What I remember most about this place, though, was the compulsory bread and oil before the meal. Tuscan bread has no salt in it due to an age old tradition. I could explain, but let’s keep rolling. Due to the bland taste, oil and salt is provided. Pour the greenish oil onto a plate, add some salt to heighten the oil’s olivey bite, and soak a piece of white Tuscan bread in it. Spinach dip from Applebee’s has nothing on that.
The Tasting Tent
Numbers three, four, and five of my favorite oils all pour out of an olive oil tasting. Please, allow me to explain. If you go back to that map, and find my building, you will also see that Piazza de Santa Croce is very close to where I once lived. So close, that I passed through it every day, either on my way to market or class or on a walk or to gaze up at the beauty that was Santa Croce. Either way, I saw it a lot. Enough to know when something was a little askew about the place. Like that one time when a white rectangle tent popped up overnight in the right hand corner of the piazza. My friends didn’t give it a second glance, since they thought it was some art exhibit or something. I wanted to go in and see what art it was. I dragged my friend, Mags, into the tent one evening during a routine walk and found not art, but about fifteen artisans with tables. Each table had different oils from the Tuscan area, and you could taste each one to find your favorite. I found three favorites, after at least three tastings of each.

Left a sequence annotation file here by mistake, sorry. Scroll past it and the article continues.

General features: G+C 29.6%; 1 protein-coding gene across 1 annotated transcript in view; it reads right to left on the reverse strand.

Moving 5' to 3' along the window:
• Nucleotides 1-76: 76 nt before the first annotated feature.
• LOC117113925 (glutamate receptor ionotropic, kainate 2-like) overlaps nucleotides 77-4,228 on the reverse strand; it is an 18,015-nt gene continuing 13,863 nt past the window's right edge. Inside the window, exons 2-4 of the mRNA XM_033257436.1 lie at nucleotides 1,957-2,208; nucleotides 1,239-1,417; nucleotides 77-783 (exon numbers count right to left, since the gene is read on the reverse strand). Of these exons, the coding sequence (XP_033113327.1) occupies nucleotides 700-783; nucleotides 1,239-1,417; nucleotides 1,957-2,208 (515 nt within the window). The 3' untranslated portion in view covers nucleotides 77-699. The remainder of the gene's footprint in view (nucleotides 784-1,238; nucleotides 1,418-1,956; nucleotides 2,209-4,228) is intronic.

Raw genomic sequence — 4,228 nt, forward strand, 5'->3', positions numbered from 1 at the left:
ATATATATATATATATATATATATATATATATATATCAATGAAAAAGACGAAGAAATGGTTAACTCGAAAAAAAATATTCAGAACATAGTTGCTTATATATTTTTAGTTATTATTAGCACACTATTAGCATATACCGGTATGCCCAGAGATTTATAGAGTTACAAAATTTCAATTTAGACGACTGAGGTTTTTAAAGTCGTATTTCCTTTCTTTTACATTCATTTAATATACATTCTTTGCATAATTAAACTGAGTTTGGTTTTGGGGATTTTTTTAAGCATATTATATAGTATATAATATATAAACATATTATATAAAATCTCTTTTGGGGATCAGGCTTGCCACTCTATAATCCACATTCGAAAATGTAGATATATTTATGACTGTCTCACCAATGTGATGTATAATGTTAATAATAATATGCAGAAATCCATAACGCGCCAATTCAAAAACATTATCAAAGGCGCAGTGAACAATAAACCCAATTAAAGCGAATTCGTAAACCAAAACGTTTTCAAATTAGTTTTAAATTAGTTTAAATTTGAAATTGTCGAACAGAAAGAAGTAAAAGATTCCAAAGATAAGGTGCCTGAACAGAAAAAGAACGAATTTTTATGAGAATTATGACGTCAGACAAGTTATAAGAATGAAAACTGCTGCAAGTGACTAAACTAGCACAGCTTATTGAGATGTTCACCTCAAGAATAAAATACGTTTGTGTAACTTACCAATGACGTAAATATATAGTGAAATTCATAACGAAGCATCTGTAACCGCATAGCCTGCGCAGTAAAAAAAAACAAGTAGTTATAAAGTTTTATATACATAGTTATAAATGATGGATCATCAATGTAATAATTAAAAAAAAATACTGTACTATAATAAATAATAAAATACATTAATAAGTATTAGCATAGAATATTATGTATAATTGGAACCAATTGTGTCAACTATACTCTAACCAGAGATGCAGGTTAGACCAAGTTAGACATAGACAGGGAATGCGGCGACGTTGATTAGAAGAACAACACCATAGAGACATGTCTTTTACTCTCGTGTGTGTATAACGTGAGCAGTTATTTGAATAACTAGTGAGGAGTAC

Here’s how it all went down: You would go up to a table, “Ciao, como sta? Posso assagare un po?”
“Si, claro. Questa e un tipo fuerte.”
No one spoke English here. This wasn’t tourist in the least. You would then take a small scrap of bread, dip it in the oil and savor. After a dizzying hour in the tasting tent, I came out with at least seven bottles of oil. One was light with a olive background, one was biting, bitter and heavy. The last was full – probably because the olives they picked were a mix of unripe and ripe. Either way, I fell in love in that tent. I didn’t want to leave.
Truffle oil really is a misnomer since it isn’t the oil of a truffle, rather olive oil infused with truffles (be they slices, whole truffles or the smallest percentage of oil from the truffle). I don’t really care though. They could call it truffle poop and I’d still buy it, smell it, and tap a few drops into my dinner.